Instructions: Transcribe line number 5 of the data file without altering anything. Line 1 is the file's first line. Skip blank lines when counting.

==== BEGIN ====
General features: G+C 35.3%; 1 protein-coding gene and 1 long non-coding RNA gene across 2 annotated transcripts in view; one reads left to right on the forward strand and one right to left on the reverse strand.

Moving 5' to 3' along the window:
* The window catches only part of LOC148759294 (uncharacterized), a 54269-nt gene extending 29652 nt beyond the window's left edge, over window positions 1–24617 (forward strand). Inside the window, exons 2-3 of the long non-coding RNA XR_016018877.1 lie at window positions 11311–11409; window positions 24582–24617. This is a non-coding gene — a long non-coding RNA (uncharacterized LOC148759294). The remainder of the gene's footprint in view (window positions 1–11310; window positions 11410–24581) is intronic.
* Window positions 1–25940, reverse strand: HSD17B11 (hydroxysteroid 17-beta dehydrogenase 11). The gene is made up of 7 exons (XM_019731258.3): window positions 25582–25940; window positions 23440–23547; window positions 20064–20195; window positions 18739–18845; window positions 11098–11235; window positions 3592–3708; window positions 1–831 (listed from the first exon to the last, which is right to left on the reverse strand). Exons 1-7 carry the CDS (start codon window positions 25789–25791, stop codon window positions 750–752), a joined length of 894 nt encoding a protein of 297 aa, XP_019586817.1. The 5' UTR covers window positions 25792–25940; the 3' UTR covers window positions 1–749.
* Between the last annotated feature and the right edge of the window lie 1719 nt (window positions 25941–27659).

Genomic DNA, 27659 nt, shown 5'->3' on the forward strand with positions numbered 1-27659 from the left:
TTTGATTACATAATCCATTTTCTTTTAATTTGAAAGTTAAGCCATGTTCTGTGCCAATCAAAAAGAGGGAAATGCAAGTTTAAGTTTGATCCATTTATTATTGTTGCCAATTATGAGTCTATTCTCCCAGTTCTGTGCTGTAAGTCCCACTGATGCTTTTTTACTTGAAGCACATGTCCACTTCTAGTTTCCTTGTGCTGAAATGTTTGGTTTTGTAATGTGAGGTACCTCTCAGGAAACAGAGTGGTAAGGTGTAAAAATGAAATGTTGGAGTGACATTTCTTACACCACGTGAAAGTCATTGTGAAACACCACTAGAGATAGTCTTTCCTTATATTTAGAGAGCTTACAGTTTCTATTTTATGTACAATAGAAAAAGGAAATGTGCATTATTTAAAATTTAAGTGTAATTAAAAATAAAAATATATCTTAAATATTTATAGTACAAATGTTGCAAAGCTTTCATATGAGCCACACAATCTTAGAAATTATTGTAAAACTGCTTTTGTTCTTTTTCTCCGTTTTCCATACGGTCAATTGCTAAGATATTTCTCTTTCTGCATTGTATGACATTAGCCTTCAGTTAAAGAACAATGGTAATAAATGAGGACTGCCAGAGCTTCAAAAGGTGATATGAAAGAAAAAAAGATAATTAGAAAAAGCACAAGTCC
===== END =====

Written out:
* Between the last annotated feature and the right edge of the window lie 1719 nt (window positions 25941–27659).